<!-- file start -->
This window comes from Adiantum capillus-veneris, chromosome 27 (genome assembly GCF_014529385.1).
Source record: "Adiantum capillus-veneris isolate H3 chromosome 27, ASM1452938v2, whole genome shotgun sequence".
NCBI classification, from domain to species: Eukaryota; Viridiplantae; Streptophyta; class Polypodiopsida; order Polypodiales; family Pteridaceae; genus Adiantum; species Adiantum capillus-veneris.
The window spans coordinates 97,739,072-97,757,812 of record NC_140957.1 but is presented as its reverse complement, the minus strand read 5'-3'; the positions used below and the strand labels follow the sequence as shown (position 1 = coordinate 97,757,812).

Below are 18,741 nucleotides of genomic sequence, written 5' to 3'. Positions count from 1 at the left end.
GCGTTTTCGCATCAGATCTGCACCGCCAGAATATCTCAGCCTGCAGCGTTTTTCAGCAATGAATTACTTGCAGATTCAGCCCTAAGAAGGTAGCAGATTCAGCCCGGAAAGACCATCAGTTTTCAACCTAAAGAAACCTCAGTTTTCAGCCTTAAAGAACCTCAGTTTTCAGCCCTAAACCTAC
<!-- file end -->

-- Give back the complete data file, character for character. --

This window comes from Adiantum capillus-veneris, chromosome 27 (genome assembly GCF_014529385.1).
Source record: "Adiantum capillus-veneris isolate H3 chromosome 27, ASM1452938v2, whole genome shotgun sequence".
NCBI classification, from domain to species: Eukaryota; Viridiplantae; Streptophyta; class Polypodiopsida; order Polypodiales; family Pteridaceae; genus Adiantum; species Adiantum capillus-veneris.
The window spans coordinates 97,739,072-97,757,812 of record NC_140957.1 but is presented as its reverse complement, the minus strand read 5'-3'; the positions used below and the strand labels follow the sequence as shown (position 1 = coordinate 97,757,812).

Below are 18,741 nucleotides of genomic sequence, written 5' to 3'. Positions count from 1 at the left end.
GCGTTTTCGCATCAGATCTGCACCGCCAGAATATCTCAGCCTGCAGCGTTTTTCAGCAATGAATTACTTGCAGATTCAGCCCTAAGAAGGTAGCAGATTCAGCCCGGAAAGACCATCAGTTTTCAACCTAAAGAAACCTCAGTTTTCAGCCTTAAAGAACCTCAGTTTTCAGCCCTAAACCTAC